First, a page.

One Thousand Museum developers refund nearly $1M deposit for condo purchase in legal dispute

$875K of the deposit was returned

One Thousand Museum with developer Louis Birdman (Getty, One Thousand Museum)
One Thousand Museum with developer Louis Birdman (Getty, One Thousand Museum)

The developers of One Thousand Museum condominium tower in downtown Miami paid back a would-be unit buyer most of his $1 million deposit following a legal battle over emails.

New Yorker Richard Smith, who works in finance, wanted to backtrack from buying unit 3102 for $5.2 million in March 2020, and sued the 1000 Biscayne Tower LLC developers’ group the following month, seeking his deposit. In a countersuit, the developers said Smith missed the deadlines to cancel the purchase and close on the unit, therefore losing his deposit.

One Thousand Museum developers – who include Louis Birdman, Gilberto Bomeny, Kevin Venger and partners Gregg Covin and Todd Michael Glaser – completed the 62-story tower at 1000 Biscayne Boulevard in 2019. Zaha Hadid designed the 84-unit building.

The legal dispute focused on the developer group emailing disclosure forms to Smith’s accountant. The standard documents include details on condo association management and budget.

Smith’s attorney, Sheila Oretsky, said the developers did not meet a requirement to get Smith’s written consent to receive the forms by email, so hard copies should have been mailed. The developer group’s attorney, Stuart Sobel, countered that Smith signed off on getting documents by email and that the developers provided him with everything required.

The two sides settled in April on an $875,000 refund, which has been returned to Smith, according to Oretsky, a shareholder at Buchanan Ingersoll & Rooney.

The settlement came after Miami-Dade Circuit Court Judge Antonio Arzola on April 13 sided in part with Smith, saying the developers were supposed to notify that they would email forms.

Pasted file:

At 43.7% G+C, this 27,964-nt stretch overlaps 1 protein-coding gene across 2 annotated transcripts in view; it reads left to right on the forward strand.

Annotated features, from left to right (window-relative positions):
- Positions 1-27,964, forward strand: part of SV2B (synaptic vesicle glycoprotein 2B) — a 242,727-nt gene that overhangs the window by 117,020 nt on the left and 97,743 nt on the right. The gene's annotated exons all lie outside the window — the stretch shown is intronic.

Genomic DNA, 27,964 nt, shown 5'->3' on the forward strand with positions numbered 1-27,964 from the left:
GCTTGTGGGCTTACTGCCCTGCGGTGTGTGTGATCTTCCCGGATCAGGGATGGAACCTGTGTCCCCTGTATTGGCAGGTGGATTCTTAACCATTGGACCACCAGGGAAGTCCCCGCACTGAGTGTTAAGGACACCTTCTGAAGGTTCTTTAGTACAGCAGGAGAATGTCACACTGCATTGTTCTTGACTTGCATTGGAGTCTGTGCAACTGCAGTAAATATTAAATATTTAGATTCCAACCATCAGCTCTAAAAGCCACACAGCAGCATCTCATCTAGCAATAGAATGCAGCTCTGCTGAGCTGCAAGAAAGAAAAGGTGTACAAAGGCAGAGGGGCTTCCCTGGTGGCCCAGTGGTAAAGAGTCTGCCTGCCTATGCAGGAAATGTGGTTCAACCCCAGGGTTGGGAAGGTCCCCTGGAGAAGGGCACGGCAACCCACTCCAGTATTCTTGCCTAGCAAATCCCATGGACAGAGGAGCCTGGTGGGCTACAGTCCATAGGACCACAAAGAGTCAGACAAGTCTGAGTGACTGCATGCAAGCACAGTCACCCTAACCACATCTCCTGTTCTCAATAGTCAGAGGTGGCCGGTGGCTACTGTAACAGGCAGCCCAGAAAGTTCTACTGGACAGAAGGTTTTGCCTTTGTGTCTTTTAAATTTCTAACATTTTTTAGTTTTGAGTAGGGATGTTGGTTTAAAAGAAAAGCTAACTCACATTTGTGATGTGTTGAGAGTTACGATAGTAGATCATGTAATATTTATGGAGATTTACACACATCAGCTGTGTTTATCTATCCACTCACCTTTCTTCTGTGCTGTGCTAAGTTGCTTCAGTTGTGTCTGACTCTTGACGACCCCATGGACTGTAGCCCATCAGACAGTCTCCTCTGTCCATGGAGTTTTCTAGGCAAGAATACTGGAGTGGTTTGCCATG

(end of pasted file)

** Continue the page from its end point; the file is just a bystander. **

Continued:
Sign Up for the undefined Newsletter

By signing up, you agree to TheRealDeal Terms of Use and acknowledge the data practices in our Privacy Policy.

It’s unclear why Smith decided to nix buying the unit, as Oretsky said only that he did not like some of the terms in the condo documents.

Emailing condo forms to Smith’s accountant is as odd as “sending a lawyer a copy of his X-rays,” she said. When Smith signed the purchase agreement in February 2020, he also signed a form confirming he had received the disclosures. But that form was false, as it said he received hard copies, Oretsky said. Smith, who is 81, signed without an attorney first reviewing the forms on his behalf.

Sobel countered that Smith in fact did not want the paper copies. “Then he didn’t like getting it by email,” Sobel said. “There was nothing that we were supposed to disclose that we didn’t. It’s really not fair to say we did not give every disclosure to which he was entitled.”

The developer group fought for the deposit to recoup losses from the failed deal, but was more open to settling after selling the unit, Sobel said. A deed shows Derek Dixon, as trustee of the Derek M. Dixon Trust, paid $5.3 million for the unit in July.

This is not the first legal woe One Thousand Museum has faced, as London-based Reuben Brothers sued in March to foreclose on 15 unsold units, saying the developers owed the balance of the mortgage, totaling $82.7 million plus interest.

The development team secured a lifeline soon afterward in the form of a $90 million condo inventory loan from Cirrus Real Estate Partners.